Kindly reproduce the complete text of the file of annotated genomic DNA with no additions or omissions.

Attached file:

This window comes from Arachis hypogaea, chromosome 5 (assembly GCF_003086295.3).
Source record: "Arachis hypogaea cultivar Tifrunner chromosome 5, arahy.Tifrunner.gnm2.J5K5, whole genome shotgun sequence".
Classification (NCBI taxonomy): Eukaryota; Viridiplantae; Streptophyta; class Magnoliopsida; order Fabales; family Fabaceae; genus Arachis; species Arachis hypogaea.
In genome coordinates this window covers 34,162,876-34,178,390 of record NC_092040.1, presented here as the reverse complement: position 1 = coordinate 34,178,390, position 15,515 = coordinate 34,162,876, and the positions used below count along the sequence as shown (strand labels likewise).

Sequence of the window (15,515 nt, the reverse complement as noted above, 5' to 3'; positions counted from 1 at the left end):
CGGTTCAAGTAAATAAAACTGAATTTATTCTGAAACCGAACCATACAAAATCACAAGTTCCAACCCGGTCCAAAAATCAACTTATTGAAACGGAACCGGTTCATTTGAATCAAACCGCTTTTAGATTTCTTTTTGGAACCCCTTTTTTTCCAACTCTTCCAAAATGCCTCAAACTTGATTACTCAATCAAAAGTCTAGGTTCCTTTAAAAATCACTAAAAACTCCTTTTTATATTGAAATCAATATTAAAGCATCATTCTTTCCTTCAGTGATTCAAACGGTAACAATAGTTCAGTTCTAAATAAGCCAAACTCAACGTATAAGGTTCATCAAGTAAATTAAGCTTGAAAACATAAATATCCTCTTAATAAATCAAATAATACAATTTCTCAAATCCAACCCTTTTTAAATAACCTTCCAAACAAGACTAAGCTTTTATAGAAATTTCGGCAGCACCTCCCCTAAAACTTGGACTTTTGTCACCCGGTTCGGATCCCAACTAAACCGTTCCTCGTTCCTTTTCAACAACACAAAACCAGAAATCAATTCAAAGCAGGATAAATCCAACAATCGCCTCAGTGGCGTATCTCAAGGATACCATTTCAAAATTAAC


This window comes from Arachis hypogaea, chromosome 5 (assembly GCF_003086295.3).
Source record: "Arachis hypogaea cultivar Tifrunner chromosome 5, arahy.Tifrunner.gnm2.J5K5, whole genome shotgun sequence".
Classification (NCBI taxonomy): Eukaryota; Viridiplantae; Streptophyta; class Magnoliopsida; order Fabales; family Fabaceae; genus Arachis; species Arachis hypogaea.
In genome coordinates this window covers 34,162,876-34,178,390 of record NC_092040.1, presented here as the reverse complement: position 1 = coordinate 34,178,390, position 15,515 = coordinate 34,162,876, and the positions used below count along the sequence as shown (strand labels likewise).

Sequence of the window (15,515 nt, the reverse complement as noted above, 5' to 3'; positions counted from 1 at the left end):
CGGTTCAAGTAAATAAAACTGAATTTATTCTGAAACCGAACCATACAAAATCACAAGTTCCAACCCGGTCCAAAAATCAACTTATTGAAACGGAACCGGTTCATTTGAATCAAACCGCTTTTAGATTTCTTTTTGGAACCCCTTTTTTTCCAACTCTTCCAAAATGCCTCAAACTTGATTACTCAATCAAAAGTCTAGGTTCCTTTAAAAATCACTAAAAACTCCTTTTTATATTGAAATCAATATTAAAGCATCATTCTTTCCTTCAGTGATTCAAACGGTAACAATAGTTCAGTTCTAAATAAGCCAAACTCAACGTATAAGGTTCATCAAGTAAATTAAGCTTGAAAACATAAATATCCTCTTAATAAATCAAATAATACAATTTCTCAAATCCAACCCTTTTTAAATAACCTTCCAAACAAGACTAAGCTTTTATAGAAATTTCGGCAGCACCTCCCCTAAAACTTGGACTTTTGTCACCCGGTTCGGATCCCAACTAAACCGTTCCTCGTTCCTTTTCAACAACACAAAACCAGAAATCAATTCAAAGCAGGATAAATCCAACAATCGCCTCAGTGGCGTATCTCAAGGATACCATTTCAAAATTAAC